2. Economic and political crises sometimes facilitated important shifts in development strategy and/or in political institutions.

3. Winning political elites used their control over the state and their conservative pre-dispositions to pursue a more or less coherent, but largely trial and error, highly pragmatic, and sometimes muddling through growth strategy that emphasized a capitalist, but not free market, industrial and open economy, but not free trade, approach to growth and development.

4. The clear winners in the struggle for control of the state in IMT used that control to build and sustain center right pro-growth political coalitions and the institutions to support them that provided the time needed for the new growth strategy to work.

5. The growth strategy succeeded because it was economically viable; because it had long-run support from a strong and dominant center right political coalition; because political leaders saw it in their own long-run political interests; and because political leaders put in place mechanisms to weed out bad investments and poor policy choices.

6. Because the growth strategy relied on markets and states, political leaders in IMT discovered a non-ideological, pragmatic, trial-and-error, and one might say "muddling through" middle way between an Anglo-American minimal state and a Northeast Asian developmental state*. The long-run success of this strategy suggests that even less strong and autonomous governments than those in Northeast Asia can sometimes use selective interventions to stimulate growth. Moreover, it is important to recognize that sometimes selective interventions were viewed by political elites as political solutions to political problems. They were seen as necessary to assemble and sustain coalition partners, rewards to supporters, and symbols to the public. Without them, there may not have been a support coalition for growth and development policies. Because of this, debates about exactly how good or bad these interventions were in terms of economic efficiency and growth are missing the point.

7. While center right political coalitions in IMT locked popular groups - workers, farmers and students - out of the politics of development policy, these groups were not ignored. In fact, governments in IMT adopted a variety of policies and programs, including second-best ones that sacrificed economic efficiency for political sustainability to reward, placate, and co-opt popular groups in civil society so they could sustain high growth.

8. The growth strategy privileged business and led to a successful, but corrupt, exchange of government promotional privileges for kickbacks and political contributions that enabled political leaders to deliver development and use patronage, political parties, and vote-getting machines to sustain their pro-growth coalitions and to win elections.

9. The success of this growth strategy is probably leading to diminishing returns, and continued high growth will most probably required more coherent technology policies that entice firms to engage in the hard slog of building their technological capabilities.

10. Governing elites in IMT hijacked the democratization process in IMT to deliberately craft democratic developmental states. Their ability to do so suggests that they were as successful at selective interventions in politics as they were with selective interventions in the economy.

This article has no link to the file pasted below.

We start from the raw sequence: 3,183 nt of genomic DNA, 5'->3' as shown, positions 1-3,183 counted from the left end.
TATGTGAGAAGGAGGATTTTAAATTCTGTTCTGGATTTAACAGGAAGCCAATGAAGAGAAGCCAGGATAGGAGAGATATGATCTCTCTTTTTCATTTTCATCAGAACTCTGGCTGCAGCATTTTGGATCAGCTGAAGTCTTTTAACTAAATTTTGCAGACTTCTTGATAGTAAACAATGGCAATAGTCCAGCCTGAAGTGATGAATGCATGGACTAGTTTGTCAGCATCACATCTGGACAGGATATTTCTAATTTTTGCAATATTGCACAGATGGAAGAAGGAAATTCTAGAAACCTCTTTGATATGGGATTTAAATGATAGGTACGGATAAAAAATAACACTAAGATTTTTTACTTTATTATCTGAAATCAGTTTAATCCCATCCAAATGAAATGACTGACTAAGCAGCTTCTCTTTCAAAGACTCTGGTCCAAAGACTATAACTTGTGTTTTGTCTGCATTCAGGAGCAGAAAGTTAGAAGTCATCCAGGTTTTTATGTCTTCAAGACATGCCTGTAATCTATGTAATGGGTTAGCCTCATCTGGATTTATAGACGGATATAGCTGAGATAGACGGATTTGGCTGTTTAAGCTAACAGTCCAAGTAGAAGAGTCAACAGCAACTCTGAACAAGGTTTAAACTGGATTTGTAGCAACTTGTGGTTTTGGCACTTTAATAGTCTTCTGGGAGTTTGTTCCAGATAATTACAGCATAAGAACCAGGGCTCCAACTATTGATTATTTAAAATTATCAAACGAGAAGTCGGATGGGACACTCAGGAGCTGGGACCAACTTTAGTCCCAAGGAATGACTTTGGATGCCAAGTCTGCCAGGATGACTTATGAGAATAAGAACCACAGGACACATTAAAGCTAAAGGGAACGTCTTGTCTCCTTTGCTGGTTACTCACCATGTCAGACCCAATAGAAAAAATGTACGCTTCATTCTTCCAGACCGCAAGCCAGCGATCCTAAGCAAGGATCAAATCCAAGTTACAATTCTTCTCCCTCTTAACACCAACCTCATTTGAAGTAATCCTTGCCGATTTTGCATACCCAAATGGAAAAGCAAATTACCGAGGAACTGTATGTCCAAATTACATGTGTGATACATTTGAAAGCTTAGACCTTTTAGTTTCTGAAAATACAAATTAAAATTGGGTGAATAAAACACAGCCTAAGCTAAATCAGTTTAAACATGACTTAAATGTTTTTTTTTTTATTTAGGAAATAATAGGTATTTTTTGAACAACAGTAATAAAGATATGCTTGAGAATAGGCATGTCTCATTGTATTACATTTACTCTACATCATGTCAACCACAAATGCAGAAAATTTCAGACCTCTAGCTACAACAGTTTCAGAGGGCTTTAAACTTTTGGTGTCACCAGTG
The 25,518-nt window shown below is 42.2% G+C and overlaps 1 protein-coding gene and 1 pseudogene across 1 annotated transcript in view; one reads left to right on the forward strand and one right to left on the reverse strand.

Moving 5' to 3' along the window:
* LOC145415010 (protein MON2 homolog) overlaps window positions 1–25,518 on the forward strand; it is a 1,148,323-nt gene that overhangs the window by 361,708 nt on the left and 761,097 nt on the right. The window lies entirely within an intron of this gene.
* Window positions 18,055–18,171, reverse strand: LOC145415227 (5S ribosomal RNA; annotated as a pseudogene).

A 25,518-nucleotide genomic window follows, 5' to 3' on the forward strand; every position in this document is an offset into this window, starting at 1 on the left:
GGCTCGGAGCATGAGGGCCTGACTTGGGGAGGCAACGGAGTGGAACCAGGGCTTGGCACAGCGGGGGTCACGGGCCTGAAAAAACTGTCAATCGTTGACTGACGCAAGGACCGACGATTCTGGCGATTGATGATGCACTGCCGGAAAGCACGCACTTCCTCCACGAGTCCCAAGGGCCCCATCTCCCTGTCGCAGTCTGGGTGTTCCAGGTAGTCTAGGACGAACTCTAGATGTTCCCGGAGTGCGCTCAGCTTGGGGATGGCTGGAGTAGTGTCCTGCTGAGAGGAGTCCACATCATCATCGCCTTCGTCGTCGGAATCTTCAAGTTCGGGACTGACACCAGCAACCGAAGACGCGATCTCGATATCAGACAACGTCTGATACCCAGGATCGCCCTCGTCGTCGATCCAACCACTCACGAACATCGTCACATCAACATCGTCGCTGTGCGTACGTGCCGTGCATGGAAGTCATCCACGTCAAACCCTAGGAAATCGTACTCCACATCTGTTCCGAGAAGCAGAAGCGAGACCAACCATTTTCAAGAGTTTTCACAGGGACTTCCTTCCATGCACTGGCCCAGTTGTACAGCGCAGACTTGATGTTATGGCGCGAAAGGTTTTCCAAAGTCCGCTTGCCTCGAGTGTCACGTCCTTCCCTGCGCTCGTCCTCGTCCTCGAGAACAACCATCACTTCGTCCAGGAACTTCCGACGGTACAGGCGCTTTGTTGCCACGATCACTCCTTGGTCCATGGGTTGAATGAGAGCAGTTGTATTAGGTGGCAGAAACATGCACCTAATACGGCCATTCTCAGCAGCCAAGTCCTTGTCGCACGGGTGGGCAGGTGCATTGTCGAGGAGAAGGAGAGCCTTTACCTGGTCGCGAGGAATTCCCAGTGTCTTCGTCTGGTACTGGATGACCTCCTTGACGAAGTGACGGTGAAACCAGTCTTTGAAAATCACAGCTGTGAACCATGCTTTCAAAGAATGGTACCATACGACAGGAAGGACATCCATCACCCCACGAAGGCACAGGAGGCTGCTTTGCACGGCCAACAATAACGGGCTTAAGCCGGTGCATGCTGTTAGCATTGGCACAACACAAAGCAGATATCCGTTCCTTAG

11. Growth in IMT's developmental democracies has been as high as it was during developmental autocracy, suggesting that democratization need not slow growth.

*It should be noted that the author (Michael Rock) conceives of the spectrum of development models as the Washington Consensus on one extreme and the Developmental State on the other with the IMT models in between, somewhat excluding the command economy models of the former 2nd World. Granted this may be a deliberate choice to exclude what they consider non-viable development models that were actually mentioned in the introductory chapter: predatory neo-patrimonialism in Sub-Saharan Africa, state-centered populist import-substituting industrialization in Latin America, rent-seeking state-led development in India & the Great Leap Forward in China.

One interesting thing that the author notes in the historical experiences of the three countries studied was the direction of politics during the period of development. With Thailand and Indonesia, there was a transition from authoritarian regimes (under military rule) towards democratic developmental states. Whereas in Malaysia, a democratic state transitioned to a more developmental authoritarian regime (under Mahathir).
« Last Edit: March 14, 2019, 02:47:55 PM by girder »


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Re: Developmentalism and the Developmental State
« Reply #3 on: June 17, 2019, 07:06:30 AM »
Arguably, an example of a country that successfully implemented this philosophy is the People's Republic of China

Made in China 2025, Explained

A deep dive into China’s techno-strategic ambitions for 2025 and beyond.
By Elsa B. Kania
February 01, 2019
< Edited >

Made in China 2025 is but one key piece of a complex architecture of plans and policies aimed at generating “innovation-driven development,” an agenda that has emerged as a clear priority under Xi Jinping’s leadership.

In many respects, the launch of this initiative reflected a response to the weakness of Chinese manufacturing capabilities relative to global leaders, while also seeking to take advantage of a perceived opportunity to achieve a new source of growth. Increasingly, Made in China 2025 has come to be emblematic of these ambitions, rightly provoking intense U.S. anxieties over China’s emergence as a technological powerhouse that rivals American leadership. The core objective of advancing “indigenous innovation” to enable China’s “national rejuvenation” has been highly consistent across recent generations of Chinese Communist Party (CCP) leaders. In this regard, the technological dimension of China’s rise is integral to its future trajectory as a rising power with global ambitions.